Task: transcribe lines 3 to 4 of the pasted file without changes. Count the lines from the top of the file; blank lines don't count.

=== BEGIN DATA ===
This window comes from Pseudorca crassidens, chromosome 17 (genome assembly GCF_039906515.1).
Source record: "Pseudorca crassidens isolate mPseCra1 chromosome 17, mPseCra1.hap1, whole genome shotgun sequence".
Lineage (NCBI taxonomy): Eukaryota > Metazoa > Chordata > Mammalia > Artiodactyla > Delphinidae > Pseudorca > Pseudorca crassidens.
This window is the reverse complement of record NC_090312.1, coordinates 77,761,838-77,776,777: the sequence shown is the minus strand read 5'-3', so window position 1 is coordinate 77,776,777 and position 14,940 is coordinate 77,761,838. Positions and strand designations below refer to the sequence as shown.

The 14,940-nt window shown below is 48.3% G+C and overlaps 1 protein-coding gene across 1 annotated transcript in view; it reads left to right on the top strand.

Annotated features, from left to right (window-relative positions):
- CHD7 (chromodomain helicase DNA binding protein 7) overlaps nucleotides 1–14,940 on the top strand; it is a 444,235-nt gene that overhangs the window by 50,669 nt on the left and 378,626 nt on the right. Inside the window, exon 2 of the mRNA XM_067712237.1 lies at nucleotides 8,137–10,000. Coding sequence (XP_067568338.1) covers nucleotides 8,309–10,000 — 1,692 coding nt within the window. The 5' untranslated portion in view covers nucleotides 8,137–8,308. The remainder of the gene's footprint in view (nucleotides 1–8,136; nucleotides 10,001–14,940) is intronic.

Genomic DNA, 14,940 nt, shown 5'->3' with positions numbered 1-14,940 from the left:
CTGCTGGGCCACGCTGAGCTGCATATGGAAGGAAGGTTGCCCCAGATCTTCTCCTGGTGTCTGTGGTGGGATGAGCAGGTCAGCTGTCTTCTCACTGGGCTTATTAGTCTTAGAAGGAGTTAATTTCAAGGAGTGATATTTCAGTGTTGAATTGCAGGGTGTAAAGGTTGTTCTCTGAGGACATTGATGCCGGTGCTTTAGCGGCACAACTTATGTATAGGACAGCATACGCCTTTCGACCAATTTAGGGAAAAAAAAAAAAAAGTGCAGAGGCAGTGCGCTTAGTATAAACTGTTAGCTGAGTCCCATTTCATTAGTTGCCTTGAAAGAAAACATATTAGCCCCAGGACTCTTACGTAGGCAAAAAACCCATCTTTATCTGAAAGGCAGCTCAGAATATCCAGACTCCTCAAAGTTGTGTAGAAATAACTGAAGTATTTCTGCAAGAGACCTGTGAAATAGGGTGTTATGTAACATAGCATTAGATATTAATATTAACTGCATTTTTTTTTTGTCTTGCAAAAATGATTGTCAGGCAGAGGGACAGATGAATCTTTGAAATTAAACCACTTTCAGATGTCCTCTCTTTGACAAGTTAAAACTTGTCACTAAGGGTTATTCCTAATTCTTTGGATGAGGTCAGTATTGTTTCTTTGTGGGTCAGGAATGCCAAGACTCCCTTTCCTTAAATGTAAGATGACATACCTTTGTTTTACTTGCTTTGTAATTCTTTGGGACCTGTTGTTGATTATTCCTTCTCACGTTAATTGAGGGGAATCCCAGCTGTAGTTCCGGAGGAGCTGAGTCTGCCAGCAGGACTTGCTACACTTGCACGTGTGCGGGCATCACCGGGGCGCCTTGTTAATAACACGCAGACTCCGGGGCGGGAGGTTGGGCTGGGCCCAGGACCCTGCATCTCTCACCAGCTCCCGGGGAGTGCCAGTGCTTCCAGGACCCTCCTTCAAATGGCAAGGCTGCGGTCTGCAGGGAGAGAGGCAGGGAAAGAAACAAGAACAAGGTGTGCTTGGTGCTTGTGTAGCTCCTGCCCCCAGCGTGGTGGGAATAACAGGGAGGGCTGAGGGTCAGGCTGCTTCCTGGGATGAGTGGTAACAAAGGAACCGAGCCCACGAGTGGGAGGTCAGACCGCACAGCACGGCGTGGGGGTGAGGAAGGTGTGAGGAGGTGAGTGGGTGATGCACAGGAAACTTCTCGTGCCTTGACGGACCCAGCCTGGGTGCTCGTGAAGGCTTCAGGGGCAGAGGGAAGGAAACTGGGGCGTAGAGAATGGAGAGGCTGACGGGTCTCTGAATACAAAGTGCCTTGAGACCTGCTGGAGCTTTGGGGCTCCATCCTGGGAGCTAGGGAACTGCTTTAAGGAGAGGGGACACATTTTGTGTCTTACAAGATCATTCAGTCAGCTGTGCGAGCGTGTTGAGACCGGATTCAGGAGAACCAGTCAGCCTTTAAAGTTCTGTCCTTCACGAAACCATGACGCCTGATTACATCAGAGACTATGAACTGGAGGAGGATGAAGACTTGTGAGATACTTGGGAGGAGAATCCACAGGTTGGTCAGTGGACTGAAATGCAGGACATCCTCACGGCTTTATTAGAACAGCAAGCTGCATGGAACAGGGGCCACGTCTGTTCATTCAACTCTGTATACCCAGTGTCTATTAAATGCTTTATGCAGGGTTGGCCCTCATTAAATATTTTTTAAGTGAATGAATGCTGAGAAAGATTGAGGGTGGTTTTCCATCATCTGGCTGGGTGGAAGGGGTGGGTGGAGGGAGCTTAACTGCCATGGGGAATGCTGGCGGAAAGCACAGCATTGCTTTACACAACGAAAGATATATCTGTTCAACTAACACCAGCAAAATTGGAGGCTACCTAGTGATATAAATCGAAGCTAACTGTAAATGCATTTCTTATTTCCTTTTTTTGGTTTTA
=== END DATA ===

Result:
Lineage (NCBI taxonomy): Eukaryota > Metazoa > Chordata > Mammalia > Artiodactyla > Delphinidae > Pseudorca > Pseudorca crassidens.
This window is the reverse complement of record NC_090312.1, coordinates 77,761,838-77,776,777: the sequence shown is the minus strand read 5'-3', so window position 1 is coordinate 77,776,777 and position 14,940 is coordinate 77,761,838. Positions and strand designations below refer to the sequence as shown.